Server and desktop futures

We have a huge upside in the server space, with one-two-three punch. One is the right 64-bit approach, number two is Direct Connect and three is dual core, which is a good six months ahead of the competition and because of Direct Connect [formerly HyperTransport] offers better scalability. We should be able to maintain our leadership for the foreseeable future. Rumors are that Intel will have a Direct Connect in 2006 or 2007, but we are already on our third version.  [Editor's note: After two years on the market, AMD's 64-bit Opteron processor has more than 5 percent of the x86 server market worldwide, according to Gartner Dataquest. In North America, AMD's four-way Opteron servers claim about 20 percent market share. Both AMD and Intel are prepping new virtualization technology for running multiple operating systems on a chip.]

The client space is more hard to predict. We have fabulous product, but it’s hard to differentiate. A lot is driven by other factors. We have done well in consumer and retail, but have a tougher time penetrating commercial accounts. There's no reason not to use us--it's more about what are the reasons to move. In the last two years we have established credibility and reliability with the Opteron, removing barriers and concerns so now more [vendors] are tempted to use us.  [Editor's note: Both AMD and Intel have launched dual-core desktop processors. Acer, Hewlett-Packard, and Lenovo are among the manufacturers planning products based on the dual core AMD Athlon dual cores. In April Intel debuted its  Extreme Edition Pentium 4, and this week is introducing its new dual-core Pentium D processors and supporting chipsets.]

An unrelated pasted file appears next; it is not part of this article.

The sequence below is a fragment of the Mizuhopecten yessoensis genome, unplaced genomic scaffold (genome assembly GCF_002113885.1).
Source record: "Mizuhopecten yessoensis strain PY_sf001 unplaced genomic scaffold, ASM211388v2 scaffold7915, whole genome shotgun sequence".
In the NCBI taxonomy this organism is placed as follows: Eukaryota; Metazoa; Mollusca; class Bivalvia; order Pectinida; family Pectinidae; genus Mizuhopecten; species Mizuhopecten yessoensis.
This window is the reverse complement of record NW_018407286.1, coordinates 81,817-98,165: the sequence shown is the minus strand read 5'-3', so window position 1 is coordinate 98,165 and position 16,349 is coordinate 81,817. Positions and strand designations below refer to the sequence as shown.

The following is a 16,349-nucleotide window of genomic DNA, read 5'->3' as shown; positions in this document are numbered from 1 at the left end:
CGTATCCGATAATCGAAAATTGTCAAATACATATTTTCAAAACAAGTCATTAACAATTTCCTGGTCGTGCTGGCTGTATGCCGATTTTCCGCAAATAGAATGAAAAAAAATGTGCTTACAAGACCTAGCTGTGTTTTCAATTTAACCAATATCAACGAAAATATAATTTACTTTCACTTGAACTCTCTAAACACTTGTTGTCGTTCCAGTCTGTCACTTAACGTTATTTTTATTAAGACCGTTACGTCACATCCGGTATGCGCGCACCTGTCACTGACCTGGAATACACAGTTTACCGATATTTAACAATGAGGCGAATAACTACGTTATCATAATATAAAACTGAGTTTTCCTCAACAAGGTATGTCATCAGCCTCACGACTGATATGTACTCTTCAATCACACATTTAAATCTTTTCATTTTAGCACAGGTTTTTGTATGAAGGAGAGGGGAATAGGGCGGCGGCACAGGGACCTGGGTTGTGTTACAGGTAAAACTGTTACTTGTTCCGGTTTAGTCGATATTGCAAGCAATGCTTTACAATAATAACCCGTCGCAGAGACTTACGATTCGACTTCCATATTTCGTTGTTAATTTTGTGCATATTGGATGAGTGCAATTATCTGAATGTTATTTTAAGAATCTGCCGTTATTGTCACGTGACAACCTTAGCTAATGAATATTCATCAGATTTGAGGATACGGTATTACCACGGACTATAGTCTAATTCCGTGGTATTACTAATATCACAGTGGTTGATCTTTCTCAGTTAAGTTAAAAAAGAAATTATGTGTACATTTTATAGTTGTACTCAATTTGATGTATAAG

Assessing the Cell processor [Editor's note: The multicore chip developed by Sony, IBM and Toshiba that will run the next version of the PlayStation video game machine.]

It's an interesting direction—a very application specific design that is more programmable than solutions in past. It's a nice move from fixed function to general purpose, but it is still very specialized. It points the way. I am interested in heterogeneous multiprocessing, in which all the processors don't all have the same characteristics, just as in housing with huts, hotels, apartments and houses. Heterogeneous multiprocessing does the same thing. We want to use different processors for different uses. If you are doing something massively parallel, you want them all working, or if you are doing serial work, you want a couple of big processors turned on. The Cell is a beginning in that direction, but it's program model is still too difficult. I am a big  believer in a simplified programming model--if you have many x86 processors, porting code is not a problem, it's more of performance tuning issue.

Topics: Processors